Sunday, June 1, 2008

Changing the Lock

Tanya made fun of me for this picture. She agrees with my grandfather’s “Don’t stand and admire the stook, make another one”. But it was a four hour job to change the lock on the garage door so warrants a story.

The garage door is made of steel plate with an angle iron frame hung on heavy hinges. It is lined with Styrofoam and covered on the inside with 5/8 particle board. The key was missing from the old lock so we could only lock and unlock the door from the inside. Our neighbour Zhenia found an identical lock for $10 and bought it for us as he was concerned about me leaving the garage unlocked in the daytime if we went into Zhovti Vody. Security is an obsession here. People without a pot to pee in or a window to throw it out, will have a high fence and a guard dog to protect it.

The lock had two steel deadbolts that took four turns of the key to drive fully home. The key was a 5 ¼” long skeleton and made from three pieces of metal.

Tanya said “Don’t do it yourself. You’ll just break it and then the door won’t lock at all”. I ignored her and went ahead anyway, knowing in my heart she was likely right. Saturday seemed like a good day. Zhenia was home to bail me out when I got into trouble. I cut away the particle board, unbolted the old lock and pried it off. There were four bolts holding it. They were not drilled through the door but were spot welded to the inside of the steel panel.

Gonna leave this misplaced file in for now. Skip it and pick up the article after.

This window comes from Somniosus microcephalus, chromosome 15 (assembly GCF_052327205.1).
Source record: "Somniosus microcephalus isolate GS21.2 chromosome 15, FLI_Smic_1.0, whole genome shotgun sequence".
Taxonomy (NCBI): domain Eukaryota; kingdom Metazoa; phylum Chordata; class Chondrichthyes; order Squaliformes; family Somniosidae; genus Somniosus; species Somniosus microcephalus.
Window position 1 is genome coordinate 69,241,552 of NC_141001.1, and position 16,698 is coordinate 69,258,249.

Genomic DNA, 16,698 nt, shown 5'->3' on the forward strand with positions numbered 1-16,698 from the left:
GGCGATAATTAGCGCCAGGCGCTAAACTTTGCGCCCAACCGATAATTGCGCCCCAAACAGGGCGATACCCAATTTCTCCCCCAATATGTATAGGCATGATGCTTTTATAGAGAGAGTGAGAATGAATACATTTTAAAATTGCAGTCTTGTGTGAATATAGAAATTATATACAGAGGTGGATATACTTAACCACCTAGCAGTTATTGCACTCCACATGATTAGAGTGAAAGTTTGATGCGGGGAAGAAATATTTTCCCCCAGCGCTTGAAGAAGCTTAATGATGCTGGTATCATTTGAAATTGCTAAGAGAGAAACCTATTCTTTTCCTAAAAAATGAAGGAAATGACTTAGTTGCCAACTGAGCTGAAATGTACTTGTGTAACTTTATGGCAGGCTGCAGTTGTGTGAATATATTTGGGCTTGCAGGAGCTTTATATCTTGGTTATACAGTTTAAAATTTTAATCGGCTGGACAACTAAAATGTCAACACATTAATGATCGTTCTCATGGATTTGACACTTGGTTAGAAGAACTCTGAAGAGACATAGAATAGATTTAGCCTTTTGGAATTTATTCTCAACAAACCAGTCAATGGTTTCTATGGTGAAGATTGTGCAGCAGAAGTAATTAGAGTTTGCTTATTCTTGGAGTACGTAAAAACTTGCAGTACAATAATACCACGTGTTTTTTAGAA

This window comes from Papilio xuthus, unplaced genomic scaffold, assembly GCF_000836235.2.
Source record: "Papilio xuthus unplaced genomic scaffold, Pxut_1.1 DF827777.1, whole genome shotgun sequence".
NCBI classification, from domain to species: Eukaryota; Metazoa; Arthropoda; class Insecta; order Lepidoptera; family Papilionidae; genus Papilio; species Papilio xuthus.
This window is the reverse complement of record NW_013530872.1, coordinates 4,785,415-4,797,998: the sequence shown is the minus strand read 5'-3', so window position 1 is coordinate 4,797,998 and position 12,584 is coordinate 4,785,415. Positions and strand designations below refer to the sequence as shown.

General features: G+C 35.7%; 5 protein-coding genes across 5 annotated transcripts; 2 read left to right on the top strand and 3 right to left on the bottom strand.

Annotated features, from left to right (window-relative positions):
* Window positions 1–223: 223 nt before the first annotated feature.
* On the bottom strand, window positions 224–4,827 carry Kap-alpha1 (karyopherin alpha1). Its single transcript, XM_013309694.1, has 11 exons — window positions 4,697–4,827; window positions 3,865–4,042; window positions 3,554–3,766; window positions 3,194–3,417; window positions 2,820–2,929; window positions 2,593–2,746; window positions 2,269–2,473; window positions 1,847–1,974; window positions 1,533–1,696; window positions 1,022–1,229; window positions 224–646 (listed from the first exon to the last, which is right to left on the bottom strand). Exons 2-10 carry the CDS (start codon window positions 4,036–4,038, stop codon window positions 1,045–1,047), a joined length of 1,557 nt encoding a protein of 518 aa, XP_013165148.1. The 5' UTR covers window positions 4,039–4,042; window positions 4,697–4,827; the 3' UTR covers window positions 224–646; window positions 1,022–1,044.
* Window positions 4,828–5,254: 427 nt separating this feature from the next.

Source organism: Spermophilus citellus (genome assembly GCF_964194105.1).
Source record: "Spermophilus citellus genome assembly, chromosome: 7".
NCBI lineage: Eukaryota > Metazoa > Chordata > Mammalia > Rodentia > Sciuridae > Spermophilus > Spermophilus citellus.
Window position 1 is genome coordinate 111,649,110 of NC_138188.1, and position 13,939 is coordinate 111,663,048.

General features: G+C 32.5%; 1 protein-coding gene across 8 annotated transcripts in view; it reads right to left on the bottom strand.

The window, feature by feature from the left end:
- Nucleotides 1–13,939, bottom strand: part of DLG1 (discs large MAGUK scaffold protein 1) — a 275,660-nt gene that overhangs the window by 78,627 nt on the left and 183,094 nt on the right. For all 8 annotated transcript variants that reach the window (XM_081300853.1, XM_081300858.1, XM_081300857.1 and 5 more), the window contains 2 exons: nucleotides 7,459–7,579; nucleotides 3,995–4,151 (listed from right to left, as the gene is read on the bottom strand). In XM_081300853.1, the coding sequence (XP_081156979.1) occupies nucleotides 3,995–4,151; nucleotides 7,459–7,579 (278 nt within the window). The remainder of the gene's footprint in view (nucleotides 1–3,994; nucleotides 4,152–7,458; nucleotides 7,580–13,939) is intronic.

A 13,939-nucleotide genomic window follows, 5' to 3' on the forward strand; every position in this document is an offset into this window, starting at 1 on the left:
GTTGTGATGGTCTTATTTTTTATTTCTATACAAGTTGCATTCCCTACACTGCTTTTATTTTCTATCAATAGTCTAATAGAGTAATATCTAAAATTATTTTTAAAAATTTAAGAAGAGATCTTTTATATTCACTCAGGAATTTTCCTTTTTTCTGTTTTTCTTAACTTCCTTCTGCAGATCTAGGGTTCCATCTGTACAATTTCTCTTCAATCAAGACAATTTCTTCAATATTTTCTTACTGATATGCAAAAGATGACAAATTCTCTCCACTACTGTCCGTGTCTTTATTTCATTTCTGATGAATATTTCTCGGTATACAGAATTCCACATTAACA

Tacked is the word. One broke off as I tried to straighten it. I have seen some good welding in Ukraine but only consistently on pipe joints. Good welding seems not to be so much an art or science as an accident. Whether it is the quality of the metal, the rods and welder or the technique, I don’t know. Most of the welding looks like something my father did. He was a self taught farm welder who, in the words of John Graham, our local blacksmith, could “put a few gobs of weld on it”.

Zhenia came to see how I was doing, just in time to take his angle grinder and remove an extra flange on the new lock. We slide it onto the three bolts and tightened them up. The two steel deadbolts didn’t line up with the holes in the angle iron. Three hours of fooling around trying to shim and file our way to freedom and we did what we should have done from the beginning. Cleaned all the old welded junk out of the way, drilled four new holes according to the template and we were home free. Why we didn’t do that in the first place is a mystery.

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